And, as all activity implies a waste of tissue (since it is dynamically equivalent to the passage of potential into kinetic energy), Pleasure is to a certain extent concomitant with a decrease of vital function. The limit at which such waste of tissue ceases to be pleasurable and begins to be painful is, I believe, the point where the waste exceeds the ordinary powers of repair.

– Grant Allen, Physiological Aesthetics (1877)

The same factors which, in the exactness and the minute precision of the form of life, have coalesced into a structure of the highest impersonality, have on the other hand, an influence in a highly personal direction. There is perhaps no psychic phenomenon which is so unconditionally reserved to the city as the blasé outlook. It is at first the consequence of those rapidly shifting stimulations of the nerves which are thrown together in all their contrasts and from which it seems to us the intensification of metropolitan intellectuality seems to be derived. On that account it is not likely that stupid persons who have been hitherto intellectually dead will be blasé. Just as an immoderately sensuous life makes one blasé because it stimulates the nerves to their utmost reactivity until they finally can no longer produce any reaction at all, so, less harmful stimuli, through the rapidity and the contradictoriness of their shifts, force the nerves to make such violent responses, tear them about so brutally that they exhaust their last reserves of strength and, remaining in the same milieu, do not have time for new reserves to form. This incapacity to react to new stimulations with the required amount of energy constitutes in fact that blasé attitude which every child of a large city evinces when compared with the products of the more peaceful and more stable milieu.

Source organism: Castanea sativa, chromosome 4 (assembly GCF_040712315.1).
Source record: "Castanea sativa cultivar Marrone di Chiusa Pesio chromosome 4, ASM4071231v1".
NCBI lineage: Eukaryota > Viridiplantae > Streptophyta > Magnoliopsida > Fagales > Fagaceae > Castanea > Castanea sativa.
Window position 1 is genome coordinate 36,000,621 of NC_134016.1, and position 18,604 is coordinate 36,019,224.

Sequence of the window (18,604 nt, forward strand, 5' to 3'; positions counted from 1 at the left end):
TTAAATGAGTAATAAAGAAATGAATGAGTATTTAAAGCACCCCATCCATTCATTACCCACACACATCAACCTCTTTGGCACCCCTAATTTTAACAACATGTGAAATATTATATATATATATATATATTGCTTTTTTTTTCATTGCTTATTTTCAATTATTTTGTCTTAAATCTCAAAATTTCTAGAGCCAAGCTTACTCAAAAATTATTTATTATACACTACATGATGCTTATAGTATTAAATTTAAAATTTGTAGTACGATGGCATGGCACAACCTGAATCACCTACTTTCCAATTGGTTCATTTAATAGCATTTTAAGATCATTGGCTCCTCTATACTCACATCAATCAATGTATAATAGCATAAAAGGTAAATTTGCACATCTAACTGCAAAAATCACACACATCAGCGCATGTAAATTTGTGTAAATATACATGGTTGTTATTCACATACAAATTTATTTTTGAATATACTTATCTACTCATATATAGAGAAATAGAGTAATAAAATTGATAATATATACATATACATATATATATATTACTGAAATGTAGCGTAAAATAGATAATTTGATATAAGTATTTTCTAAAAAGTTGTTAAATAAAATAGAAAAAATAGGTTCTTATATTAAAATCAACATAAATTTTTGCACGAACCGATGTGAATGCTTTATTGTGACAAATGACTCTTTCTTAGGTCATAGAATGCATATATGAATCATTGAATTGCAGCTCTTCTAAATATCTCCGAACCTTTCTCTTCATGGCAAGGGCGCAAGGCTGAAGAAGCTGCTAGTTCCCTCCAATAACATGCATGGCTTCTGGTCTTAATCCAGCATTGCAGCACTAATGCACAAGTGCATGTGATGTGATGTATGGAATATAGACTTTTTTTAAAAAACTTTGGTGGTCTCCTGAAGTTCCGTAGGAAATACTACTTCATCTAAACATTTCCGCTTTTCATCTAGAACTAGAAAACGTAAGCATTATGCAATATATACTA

– Georg Simmel, “The Metropolis and Mental Life” (1903)